I completely agree with your assessment of the discussion/seminar model. I’ve taught lectures, certainly, but I find that the seminar opens up many more avenues of thinking, and leads the students to more fully comprehend the work being done because the model requires their participation and engagement.

    Let me know if you’re ever in New England…

  2. This is you. I love the way you teach your courses and challenge your students. It has been a while since we have visited. I can see the Marxism and Reconstruction approach, but the John Dewey part I did not see. Your thoughts on private schools and the Harkness approach is both conservative and progressive.

  3. Edward,

    Great statement! Also, consider linking your interest in race and schools to your current teachings. I love your blog.

  4. Du Bois has been with you for a while. I never would have linked Marxism to teaching methods. Do you look to Socrates or Kant? How about the Chicago School? I like what you are saying though it seems too abstract. Any problems? Your students must be very bright.

  5. Mrs. Chili – So, you are in the New England area. I will be in Exeter, NH from June 22 – 26. I would love to catch up with you. You should e-mail me if you are close to Princeton (will be there in two weeks) or Exeter.

    Tracy – The Chicago School is pretty much that of John Dewey…so yes I do look to add it to my teaching style; however, I am not as experimental nor 100% student centered as it is. As for Kant — you better believe it. Ask any of my advanced students that might know about Kant (Euro hist students).

  6. I had a teacher in hs who had the same perspective. He was far more radical than you, but he allowed us to make our own conclusion. Good direction. I thought you related your outside work well with your teaching. This is very consistent with what you have been writing on this blog.

  7. Looks good. Very practical. This works well, I think, with any humanities course. I would describe this wt the start of the year to your students. I would want to know this on day one of class. Put it in your syllabus.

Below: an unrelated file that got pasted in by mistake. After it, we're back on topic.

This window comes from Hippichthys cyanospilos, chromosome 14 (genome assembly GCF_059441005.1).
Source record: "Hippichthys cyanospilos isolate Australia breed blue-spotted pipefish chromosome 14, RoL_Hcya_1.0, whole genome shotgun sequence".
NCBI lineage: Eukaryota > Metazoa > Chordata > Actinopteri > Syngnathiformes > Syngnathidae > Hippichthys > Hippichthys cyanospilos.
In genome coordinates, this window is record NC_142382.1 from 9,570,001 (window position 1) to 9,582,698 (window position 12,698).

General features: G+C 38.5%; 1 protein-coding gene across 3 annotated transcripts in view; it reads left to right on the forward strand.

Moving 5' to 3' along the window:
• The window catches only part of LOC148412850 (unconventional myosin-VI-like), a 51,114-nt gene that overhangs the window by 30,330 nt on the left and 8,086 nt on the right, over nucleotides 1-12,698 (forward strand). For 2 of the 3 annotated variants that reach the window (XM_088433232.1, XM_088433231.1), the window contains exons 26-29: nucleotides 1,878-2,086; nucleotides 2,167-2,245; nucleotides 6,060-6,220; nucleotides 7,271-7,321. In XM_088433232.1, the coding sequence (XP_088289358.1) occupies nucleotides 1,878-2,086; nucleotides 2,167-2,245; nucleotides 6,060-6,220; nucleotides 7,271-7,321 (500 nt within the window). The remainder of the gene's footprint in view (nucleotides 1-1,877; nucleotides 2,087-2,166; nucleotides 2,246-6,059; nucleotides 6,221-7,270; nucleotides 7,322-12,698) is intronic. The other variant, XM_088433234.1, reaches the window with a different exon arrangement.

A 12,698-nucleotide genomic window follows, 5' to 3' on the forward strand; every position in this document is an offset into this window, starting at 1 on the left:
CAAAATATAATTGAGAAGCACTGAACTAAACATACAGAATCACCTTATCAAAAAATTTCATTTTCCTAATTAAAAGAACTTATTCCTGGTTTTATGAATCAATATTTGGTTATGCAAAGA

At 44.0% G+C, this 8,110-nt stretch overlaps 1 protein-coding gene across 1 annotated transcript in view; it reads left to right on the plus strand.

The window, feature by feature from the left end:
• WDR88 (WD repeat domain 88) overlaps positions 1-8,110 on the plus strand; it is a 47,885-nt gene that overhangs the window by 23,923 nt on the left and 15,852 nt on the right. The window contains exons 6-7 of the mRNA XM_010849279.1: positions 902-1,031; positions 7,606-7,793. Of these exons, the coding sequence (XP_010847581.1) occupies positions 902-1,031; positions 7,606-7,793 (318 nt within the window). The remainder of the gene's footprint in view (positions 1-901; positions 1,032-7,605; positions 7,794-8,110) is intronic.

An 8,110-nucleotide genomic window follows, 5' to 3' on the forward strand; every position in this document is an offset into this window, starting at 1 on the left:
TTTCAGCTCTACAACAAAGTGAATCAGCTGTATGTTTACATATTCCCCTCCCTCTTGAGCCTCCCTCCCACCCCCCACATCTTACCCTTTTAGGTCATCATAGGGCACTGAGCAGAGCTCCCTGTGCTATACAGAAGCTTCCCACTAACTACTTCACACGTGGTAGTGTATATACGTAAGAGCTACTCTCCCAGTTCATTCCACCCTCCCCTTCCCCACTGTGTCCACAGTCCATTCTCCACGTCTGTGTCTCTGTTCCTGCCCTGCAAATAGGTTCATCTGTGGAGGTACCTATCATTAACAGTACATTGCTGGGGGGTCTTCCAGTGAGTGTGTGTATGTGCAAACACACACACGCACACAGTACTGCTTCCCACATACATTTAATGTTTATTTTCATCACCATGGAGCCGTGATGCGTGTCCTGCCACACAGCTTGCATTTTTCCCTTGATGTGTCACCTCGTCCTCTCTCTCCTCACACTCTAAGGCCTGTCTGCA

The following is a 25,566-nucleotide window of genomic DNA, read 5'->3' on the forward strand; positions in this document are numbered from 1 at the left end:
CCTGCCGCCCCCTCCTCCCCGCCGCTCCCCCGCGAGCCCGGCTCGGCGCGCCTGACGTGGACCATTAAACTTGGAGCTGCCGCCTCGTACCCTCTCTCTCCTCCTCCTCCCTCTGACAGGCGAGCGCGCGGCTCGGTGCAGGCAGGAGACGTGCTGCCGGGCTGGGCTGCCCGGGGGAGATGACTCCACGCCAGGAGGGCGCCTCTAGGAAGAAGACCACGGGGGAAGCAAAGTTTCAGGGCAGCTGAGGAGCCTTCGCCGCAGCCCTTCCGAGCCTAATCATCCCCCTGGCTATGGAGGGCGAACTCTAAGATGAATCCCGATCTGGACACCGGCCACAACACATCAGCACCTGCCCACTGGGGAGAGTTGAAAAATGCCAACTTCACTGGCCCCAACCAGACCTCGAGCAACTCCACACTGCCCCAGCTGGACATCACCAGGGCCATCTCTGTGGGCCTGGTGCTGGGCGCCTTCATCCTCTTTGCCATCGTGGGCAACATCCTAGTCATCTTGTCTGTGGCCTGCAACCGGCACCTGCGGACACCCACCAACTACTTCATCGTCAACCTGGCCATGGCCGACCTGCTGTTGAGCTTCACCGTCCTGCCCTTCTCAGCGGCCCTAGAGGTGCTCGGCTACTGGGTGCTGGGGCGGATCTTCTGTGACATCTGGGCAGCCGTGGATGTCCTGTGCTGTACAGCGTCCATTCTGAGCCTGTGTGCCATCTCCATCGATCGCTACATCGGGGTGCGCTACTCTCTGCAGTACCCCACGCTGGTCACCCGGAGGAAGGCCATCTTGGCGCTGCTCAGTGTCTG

8. Hi Edward, Ran across you comment on Frumteacher’s lovely blog. How strange that I’ve never crossed your path (but hey, it’s a big edusphere out there).

    I’m a retired social science teacher currently serving on a board of ed. I’m looking forward to reading more of your writing.

  9. Hugh

    Thanks for the comment. I think it is important that educators communicate. That in large part is why I created this blog. I look forwrd to hearing from you here in the future. I will continue to visit your site and hopefully contribute to the discussion. I have linked you up here.

  10. Have you read Dr. Adler’s Paideia books? The first is “The Paideia Proposal: An Educational Manifesto” in which Dr. Adler lays out how we should be educating people to prepare to become citizens. The second book is “The Paideia Program: An Educational Syllabus” in which he goes into greater detail on the program, but more importantly includes a 54 page appendix of recommended readings by age and grade and then by author and type of material.

    For your own research reading have you read Dr. Adler’s “How to Read a Book?” Here is what “How to Read a Book” did for me.

    I have been a voracious reader all my life. I never thought that I needed to know anything more about how to read. However 1990 I read about a book by someone named Mortimer Adler whom I had never heard of. The title of the book was “How to Read a Book.” Even though I thought I knew everything about how to read I became intrigued by the title. I finally bought the book. I read it and then I read it again, and again, and again. Over the course of several years Dr. Adler dramatically changed what I read, how I read, and why I read. I used to read predominantly to be entertained. Now I read to learn. Using what Dr. Adler taught me, I now get in order of magnitude more out of books that I ever did before.

    When reading to research various topics I have found Dr. Adler’s material on syntopical reading particularly valuable.

    For more information on Mortimer Adler and his work, visit http://www.thegreatideas.org, The Center for the Study of The Great Ideas

    Ken Dzugan
    Senior Fellow and Archivist
    The Center for the Study of The Great Ideas